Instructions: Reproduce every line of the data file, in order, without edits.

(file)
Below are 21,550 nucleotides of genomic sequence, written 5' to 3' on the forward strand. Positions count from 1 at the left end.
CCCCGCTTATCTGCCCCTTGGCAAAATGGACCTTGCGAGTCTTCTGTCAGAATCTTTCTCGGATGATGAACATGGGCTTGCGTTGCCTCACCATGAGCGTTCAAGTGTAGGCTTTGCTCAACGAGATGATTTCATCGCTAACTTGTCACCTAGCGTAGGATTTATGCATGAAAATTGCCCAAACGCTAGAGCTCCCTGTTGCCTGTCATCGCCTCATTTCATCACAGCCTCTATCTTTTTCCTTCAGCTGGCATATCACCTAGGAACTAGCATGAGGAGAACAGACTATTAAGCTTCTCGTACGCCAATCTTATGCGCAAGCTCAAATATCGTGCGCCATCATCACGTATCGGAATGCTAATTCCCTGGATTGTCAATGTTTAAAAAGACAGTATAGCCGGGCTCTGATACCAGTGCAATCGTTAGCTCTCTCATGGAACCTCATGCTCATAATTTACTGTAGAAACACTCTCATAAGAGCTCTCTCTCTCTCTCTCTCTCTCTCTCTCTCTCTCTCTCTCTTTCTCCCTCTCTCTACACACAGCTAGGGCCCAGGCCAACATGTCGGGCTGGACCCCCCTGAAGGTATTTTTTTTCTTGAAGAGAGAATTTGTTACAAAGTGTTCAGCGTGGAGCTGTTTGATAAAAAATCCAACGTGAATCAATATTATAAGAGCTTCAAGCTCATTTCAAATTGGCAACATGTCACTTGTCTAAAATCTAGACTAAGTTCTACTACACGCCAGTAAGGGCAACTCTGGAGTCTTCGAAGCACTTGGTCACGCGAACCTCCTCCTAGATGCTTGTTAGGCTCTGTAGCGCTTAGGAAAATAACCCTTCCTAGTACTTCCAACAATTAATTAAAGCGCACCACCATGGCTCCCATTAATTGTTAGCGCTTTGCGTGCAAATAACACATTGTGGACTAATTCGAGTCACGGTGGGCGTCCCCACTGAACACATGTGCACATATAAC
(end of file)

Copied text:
Below are 21,550 nucleotides of genomic sequence, written 5' to 3' on the forward strand. Positions count from 1 at the left end.
CCCCGCTTATCTGCCCCTTGGCAAAATGGACCTTGCGAGTCTTCTGTCAGAATCTTTCTCGGATGATGAACATGGGCTTGCGTTGCCTCACCATGAGCGTTCAAGTGTAGGCTTTGCTCAACGAGATGATTTCATCGCTAACTTGTCACCTAGCGTAGGATTTATGCATGAAAATTGCCCAAACGCTAGAGCTCCCTGTTGCCTGTCATCGCCTCATTTCATCACAGCCTCTATCTTTTTCCTTCAGCTGGCATATCACCTAGGAACTAGCATGAGGAGAACAGACTATTAAGCTTCTCGTACGCCAATCTTATGCGCAAGCTCAAATATCGTGCGCCATCATCACGTATCGGAATGCTAATTCCCTGGATTGTCAATGTTTAAAAAGACAGTATAGCCGGGCTCTGATACCAGTGCAATCGTTAGCTCTCTCATGGAACCTCATGCTCATAATTTACTGTAGAAACACTCTCATAAGAGCTCTCTCTCTCTCTCTCTCTCTCTCTCTCTCTCTCTCTCTCTTTCTCCCTCTCTCTACACACAGCTAGGGCCCAGGCCAACATGTCGGGCTGGACCCCCCTGAAGGTATTTTTTTTCTTGAAGAGAGAATTTGTTACAAAGTGTTCAGCGTGGAGCTGTTTGATAAAAAATCCAACGTGAATCAATATTATAAGAGCTTCAAGCTCATTTCAAATTGGCAACATGTCACTTGTCTAAAATCTAGACTAAGTTCTACTACACGCCAGTAAGGGCAACTCTGGAGTCTTCGAAGCACTTGGTCACGCGAACCTCCTCCTAGATGCTTGTTAGGCTCTGTAGCGCTTAGGAAAATAACCCTTCCTAGTACTTCCAACAATTAATTAAAGCGCACCACCATGGCTCCCATTAATTGTTAGCGCTTTGCGTGCAAATAACACATTGTGGACTAATTCGAGTCACGGTGGGCGTCCCCACTGAACACATGTGCACATATAAC